It was my turn to think. “How about any of the visitors from Earth? Do any of them possess enough power and skill?”
“There are some who are almost as ancient as my father, and certainly as cunning,” she admitted. “But Father keeps a very close eye on them when they’re in Nekropolis.”
“Might he have brought one of them up here to show off his Collection and – ”
“No,” she interrupted. “Father is a private man, and not given to bragging.”
“I see. It strikes me as odd that someone – ” I couldn’t bring myself to call Lord Galm a man – “who is so secretive and possessive about his Collection should entrust its care to another, no matter how worthy of that trust she might be.”
“Father is very, very old, and his mind . . .” She paused. “After millennia of existence, time doesn’t mean the same thing to him as it does to you and me. Not only would the constant examination of the wardspells waste hours which he could be spending on more important matters, quite frankly, months, perhaps years, might go by before he remembered to check the wards.”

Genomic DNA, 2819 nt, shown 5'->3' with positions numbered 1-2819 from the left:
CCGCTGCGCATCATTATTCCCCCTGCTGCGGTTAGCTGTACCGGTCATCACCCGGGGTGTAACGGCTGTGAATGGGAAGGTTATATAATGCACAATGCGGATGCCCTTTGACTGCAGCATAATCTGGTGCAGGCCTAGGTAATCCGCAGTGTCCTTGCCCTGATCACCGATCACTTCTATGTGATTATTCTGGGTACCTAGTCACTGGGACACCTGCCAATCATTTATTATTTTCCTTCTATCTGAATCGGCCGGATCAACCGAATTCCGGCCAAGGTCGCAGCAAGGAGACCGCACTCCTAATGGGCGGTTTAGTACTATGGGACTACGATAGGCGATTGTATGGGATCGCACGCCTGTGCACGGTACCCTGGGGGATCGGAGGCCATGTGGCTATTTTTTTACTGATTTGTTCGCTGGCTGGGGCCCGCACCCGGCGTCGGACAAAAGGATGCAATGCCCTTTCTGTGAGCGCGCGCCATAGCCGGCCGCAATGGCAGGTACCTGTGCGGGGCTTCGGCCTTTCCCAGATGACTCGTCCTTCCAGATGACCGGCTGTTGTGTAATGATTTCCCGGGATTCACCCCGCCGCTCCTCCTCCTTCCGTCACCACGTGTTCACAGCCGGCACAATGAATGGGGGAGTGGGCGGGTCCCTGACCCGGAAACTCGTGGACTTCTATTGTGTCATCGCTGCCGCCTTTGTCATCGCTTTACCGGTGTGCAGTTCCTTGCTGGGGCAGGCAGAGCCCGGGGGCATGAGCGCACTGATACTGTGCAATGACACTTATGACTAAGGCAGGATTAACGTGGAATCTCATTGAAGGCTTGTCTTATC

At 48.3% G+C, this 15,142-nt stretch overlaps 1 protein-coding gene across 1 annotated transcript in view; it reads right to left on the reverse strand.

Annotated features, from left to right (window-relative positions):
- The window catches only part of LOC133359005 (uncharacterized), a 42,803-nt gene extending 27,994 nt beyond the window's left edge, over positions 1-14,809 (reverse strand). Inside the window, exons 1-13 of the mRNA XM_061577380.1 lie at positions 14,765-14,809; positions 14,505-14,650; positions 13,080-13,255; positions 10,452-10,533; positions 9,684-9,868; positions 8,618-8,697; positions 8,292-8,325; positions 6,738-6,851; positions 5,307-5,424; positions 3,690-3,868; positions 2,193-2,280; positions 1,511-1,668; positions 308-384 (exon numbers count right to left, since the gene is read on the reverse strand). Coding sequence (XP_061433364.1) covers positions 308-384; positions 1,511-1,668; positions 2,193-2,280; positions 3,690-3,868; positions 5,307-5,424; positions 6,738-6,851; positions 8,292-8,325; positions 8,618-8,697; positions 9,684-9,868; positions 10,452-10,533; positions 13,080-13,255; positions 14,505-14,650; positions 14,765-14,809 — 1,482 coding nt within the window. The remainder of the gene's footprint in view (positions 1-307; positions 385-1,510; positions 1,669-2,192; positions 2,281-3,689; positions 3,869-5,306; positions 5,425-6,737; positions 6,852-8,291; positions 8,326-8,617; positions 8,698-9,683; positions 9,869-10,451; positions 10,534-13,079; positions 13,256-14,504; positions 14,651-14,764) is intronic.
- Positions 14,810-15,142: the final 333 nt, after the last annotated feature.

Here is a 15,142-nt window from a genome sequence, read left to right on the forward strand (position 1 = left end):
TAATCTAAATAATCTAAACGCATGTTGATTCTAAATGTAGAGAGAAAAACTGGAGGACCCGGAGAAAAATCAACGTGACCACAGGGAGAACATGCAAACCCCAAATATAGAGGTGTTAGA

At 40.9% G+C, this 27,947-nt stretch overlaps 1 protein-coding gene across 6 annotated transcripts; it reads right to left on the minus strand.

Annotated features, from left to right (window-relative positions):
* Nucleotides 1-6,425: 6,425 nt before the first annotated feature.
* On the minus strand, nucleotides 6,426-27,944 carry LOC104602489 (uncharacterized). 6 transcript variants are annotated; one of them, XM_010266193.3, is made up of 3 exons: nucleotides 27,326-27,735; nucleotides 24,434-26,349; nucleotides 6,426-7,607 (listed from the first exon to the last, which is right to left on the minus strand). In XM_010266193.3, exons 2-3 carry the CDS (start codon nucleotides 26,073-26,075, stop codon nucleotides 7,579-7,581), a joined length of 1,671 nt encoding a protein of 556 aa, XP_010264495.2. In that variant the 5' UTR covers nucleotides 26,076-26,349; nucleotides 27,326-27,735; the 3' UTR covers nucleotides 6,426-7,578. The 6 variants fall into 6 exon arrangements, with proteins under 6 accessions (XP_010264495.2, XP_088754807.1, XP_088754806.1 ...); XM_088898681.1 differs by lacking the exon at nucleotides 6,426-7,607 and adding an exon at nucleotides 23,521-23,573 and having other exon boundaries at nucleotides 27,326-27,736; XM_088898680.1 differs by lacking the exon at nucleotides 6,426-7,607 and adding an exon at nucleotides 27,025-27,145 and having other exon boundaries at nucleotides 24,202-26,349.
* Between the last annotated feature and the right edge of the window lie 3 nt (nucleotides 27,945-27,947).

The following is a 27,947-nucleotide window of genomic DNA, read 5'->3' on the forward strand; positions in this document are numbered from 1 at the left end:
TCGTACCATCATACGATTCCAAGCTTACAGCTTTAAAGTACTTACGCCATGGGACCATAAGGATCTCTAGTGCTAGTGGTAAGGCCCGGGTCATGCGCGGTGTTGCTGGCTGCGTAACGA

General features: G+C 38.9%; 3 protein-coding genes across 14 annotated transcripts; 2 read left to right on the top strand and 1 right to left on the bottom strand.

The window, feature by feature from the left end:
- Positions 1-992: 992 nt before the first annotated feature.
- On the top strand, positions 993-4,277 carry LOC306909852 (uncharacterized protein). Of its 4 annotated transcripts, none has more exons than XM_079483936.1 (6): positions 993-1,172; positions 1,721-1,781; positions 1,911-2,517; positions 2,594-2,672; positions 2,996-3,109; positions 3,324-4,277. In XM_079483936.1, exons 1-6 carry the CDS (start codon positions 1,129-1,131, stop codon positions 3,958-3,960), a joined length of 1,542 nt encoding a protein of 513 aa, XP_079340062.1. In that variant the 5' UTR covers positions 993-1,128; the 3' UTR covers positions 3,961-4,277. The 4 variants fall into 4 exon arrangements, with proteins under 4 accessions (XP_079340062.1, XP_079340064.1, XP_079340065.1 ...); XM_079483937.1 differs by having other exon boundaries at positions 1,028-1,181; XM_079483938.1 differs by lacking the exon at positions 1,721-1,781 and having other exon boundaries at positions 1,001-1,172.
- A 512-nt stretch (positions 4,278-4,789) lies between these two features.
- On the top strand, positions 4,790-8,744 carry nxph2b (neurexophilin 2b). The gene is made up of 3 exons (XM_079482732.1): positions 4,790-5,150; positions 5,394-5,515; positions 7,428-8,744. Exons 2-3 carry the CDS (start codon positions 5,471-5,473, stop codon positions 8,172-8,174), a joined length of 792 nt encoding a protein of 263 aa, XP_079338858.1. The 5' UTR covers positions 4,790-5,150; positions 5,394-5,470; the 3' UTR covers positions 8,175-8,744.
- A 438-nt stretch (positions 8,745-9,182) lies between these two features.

“So you got your job because your dad has a lousy memory.”
She smiled ruefully. “Something like that.”
I nodded. It was looking more and more like Lord Galm – despite Devona’s assurance that he would never do so – had removed the Dawnstone for reasons of his own, reasons he had elected not to share with the guardian of his Collection. But I decided to continue my examination of the room anyway. After all, that’s what she was paying me for.
“Show me where the Dawnstone was.”
Devona led me through the maze of clutter that was Lord Galm’s Collection until we came to a narrow stone column with nothing on it.
“It was here. Don’t get closer than a foot or so,” she warned. “The wardspell’s still active.”
“And we don’t want to alert Lord Galm that we’re here. Right.” I stood as close as I could and took a look at the spot where the Dawnstone had rested. I didn’t know what I thought I might see, but then I never do; that’s why you look.
At first glance there appeared to be nothing special about the flat surface of the column. Just smooth gray stone, no cracks, no sign of age. The column might have been chiseled yesterday for all I could tell. Part of the wardspell’s protective qualities?